Joe Robach and Office along with The New York State Senate Majority Coalition issued a comprehensive report today that sheds light on New York State’s notoriously dense regulatory structure and identifies 2,219 specific rules, regulations and practices that put New York’s businesses at a competitive disadvantage. 

The report is the product of surveys, meetings, community outreach and the input of over 100 business owners, advocacy organizations and individuals that participated in one of nine industry-specific public forums conducted throughout the State.

This process, begun last June, to identify a minimum of 1,000 rules and regulations to be revised or eliminated, was spearheaded by Senator Patrick M. Gallivan (R,C,I – Elma), Deputy Republican Conference Leader for Economic Development; Senator David J. Valesky (D-Oneida), Chair of the Senate Committee on Commerce, Economic Development, and Small Business; Senator Kathleen A. Marchione (R,C – Half Moon), Chair of the Senate’s Administrative Regulations Review Commission; and Senator David Carlucci (D-Rockland/Westchester), Past Chair of the Senate’s Administrative Regulations Review Commission. Local legislative co-hosts also took part in forums, with nearly half the Majority Conference taking part in at least one of the public forums.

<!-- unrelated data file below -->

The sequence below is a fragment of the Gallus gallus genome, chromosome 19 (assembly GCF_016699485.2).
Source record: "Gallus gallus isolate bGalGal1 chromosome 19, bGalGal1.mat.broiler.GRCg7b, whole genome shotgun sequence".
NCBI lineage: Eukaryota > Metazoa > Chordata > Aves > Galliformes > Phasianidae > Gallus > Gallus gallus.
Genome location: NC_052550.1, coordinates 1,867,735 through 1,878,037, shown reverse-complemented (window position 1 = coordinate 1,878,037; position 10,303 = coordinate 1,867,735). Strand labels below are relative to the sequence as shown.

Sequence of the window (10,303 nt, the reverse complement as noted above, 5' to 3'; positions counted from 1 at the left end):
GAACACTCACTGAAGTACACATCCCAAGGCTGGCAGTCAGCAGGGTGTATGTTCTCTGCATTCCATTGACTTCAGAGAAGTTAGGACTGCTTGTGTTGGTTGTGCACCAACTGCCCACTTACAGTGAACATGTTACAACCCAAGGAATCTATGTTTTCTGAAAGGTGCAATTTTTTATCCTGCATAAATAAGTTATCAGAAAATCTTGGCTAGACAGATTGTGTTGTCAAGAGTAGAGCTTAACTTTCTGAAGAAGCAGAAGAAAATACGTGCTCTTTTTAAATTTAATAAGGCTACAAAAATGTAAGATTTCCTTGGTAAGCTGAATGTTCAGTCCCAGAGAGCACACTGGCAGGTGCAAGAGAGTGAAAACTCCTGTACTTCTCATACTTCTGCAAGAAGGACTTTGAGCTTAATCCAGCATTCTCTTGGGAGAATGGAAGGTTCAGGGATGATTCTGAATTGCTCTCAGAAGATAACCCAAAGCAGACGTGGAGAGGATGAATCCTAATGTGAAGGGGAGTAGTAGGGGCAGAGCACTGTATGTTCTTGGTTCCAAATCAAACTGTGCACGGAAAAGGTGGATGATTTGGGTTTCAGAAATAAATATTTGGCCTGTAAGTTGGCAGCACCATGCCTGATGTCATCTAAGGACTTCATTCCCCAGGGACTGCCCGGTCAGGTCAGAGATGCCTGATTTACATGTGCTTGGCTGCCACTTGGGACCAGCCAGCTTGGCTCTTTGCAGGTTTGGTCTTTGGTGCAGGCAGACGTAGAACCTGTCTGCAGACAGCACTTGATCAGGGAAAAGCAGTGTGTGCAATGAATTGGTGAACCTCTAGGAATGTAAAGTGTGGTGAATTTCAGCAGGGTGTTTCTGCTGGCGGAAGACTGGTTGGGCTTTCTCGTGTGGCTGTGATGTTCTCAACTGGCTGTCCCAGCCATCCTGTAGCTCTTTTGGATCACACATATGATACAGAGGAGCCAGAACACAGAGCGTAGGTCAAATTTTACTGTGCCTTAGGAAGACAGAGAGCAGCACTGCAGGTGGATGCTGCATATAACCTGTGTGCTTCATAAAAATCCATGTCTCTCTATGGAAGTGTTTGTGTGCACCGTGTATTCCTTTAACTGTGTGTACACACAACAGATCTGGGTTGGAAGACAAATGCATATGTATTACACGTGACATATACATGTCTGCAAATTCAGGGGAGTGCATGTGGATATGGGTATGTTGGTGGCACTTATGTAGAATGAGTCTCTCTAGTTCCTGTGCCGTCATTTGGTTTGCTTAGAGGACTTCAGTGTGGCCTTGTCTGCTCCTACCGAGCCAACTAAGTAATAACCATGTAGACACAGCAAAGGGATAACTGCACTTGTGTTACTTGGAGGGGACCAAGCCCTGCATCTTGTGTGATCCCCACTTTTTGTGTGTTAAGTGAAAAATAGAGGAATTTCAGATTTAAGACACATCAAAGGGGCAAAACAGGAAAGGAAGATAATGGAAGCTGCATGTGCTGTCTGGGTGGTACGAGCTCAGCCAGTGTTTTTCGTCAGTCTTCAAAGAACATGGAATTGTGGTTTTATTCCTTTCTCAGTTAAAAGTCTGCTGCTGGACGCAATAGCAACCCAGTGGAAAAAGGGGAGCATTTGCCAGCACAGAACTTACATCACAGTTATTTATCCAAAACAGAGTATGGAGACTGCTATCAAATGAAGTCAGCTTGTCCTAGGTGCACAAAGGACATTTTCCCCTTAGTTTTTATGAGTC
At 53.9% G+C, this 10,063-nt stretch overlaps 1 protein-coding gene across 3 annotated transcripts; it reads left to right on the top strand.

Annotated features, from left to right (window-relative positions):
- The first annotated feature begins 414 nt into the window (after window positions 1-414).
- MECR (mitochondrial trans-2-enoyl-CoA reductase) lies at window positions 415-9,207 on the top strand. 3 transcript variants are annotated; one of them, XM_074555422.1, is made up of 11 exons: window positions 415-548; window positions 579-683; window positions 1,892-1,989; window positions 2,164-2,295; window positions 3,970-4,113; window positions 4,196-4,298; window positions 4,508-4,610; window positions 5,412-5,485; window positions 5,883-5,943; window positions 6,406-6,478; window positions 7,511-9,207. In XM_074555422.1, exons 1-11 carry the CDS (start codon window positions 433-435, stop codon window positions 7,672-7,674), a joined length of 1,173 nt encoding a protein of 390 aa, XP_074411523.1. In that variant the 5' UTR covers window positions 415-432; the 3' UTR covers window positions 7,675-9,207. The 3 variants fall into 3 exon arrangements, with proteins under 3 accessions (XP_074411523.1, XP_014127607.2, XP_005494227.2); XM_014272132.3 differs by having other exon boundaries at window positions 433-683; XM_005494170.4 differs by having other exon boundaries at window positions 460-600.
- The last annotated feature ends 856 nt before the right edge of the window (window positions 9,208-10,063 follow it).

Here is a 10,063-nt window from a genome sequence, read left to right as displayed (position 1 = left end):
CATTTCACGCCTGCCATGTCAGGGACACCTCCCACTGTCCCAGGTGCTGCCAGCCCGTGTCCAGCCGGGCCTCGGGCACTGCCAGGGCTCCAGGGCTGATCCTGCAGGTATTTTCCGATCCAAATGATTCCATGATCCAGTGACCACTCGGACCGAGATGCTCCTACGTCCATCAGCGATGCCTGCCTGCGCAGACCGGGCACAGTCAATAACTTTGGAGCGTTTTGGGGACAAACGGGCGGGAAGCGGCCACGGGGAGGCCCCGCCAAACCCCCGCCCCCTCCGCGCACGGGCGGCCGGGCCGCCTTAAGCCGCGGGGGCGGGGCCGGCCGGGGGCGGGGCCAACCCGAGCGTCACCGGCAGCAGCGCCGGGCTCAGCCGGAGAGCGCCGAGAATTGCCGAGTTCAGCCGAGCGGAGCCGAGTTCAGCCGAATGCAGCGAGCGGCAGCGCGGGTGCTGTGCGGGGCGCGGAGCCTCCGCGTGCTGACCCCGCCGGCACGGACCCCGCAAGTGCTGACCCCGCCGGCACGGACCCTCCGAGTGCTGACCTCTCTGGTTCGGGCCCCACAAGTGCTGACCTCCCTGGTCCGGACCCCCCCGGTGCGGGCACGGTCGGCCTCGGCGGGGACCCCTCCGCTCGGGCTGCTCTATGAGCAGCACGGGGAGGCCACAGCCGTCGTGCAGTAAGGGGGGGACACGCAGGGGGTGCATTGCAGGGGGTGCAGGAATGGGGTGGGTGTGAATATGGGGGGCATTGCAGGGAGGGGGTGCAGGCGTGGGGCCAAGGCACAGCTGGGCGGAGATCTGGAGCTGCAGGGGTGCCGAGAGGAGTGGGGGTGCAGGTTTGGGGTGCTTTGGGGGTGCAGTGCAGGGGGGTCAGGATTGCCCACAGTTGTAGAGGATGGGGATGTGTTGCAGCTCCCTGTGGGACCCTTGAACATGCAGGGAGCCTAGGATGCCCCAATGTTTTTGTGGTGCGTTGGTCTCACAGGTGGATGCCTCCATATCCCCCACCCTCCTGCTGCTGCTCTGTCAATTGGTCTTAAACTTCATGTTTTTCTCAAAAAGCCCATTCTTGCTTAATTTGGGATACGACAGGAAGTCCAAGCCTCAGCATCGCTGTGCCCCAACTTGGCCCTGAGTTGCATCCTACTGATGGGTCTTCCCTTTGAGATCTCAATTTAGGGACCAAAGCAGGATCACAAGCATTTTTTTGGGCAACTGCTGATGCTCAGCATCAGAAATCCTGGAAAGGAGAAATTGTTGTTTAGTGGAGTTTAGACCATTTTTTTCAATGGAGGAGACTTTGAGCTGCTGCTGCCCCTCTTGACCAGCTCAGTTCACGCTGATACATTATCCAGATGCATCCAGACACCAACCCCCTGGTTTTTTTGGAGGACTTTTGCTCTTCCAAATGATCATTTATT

Joe Robach and Office hosted “Biotechnology in Upstate New York” as one of the public forums in October of 2013 that focused on the many rules and regulations that surround the industry in Upstate New York. 

During the course of this bipartisan fact-finding effort and others around the state, several common issues emerged as seemingly inherent problems within the state’s regulatory structure and bureaucracy, these include:

    – Agencies should provide guidance in navigating complex regulations, which can be more burdensome than complying with the regulation itself

    – Agencies should work cooperatively with businesses towards compliance rather than immediately penalizing

    – Agencies should be held accountable to timely respond to permit, license, and grant applications as well as inquiries from covered businesses

    – Agencies should develop fair and predictable regulations

    – Commissioners should be held accountable to conduct an agency-by-agency review of regulations as required by law

    – Agencies should communicate to avoid conflicting regulatory interpretations

    – The Legislature should strengthen the State Administrative Procedure Act

The Senate Majority Coalition decided that the best way to identify individual regulatory burdens was to focus on specific industries vital to regional and statewide economic growth. 

This forum process helped identify 2,219 specific regulatory burdens New York State businesses must contend with. Each specific burden corresponds to a specific regulation or section of law, or a practice of an agency that has the effect of a regulation or statute in that it creates a burden on business as if it were a validly enacted law or rule.

This report is a continuation of efforts begun last year and the Senate Majority Coalition hopes it will serve as a blueprint in working with Governor Andrew M. Cuomo toward his stated goal of reducing the regulatory burden for employers and entrepreneurs in this state.

In June, Joe Robach and Office along with the rest of the Senate Majority Coalition introduced and passed a package of 14 bills addressing the regulatory environment in New York State.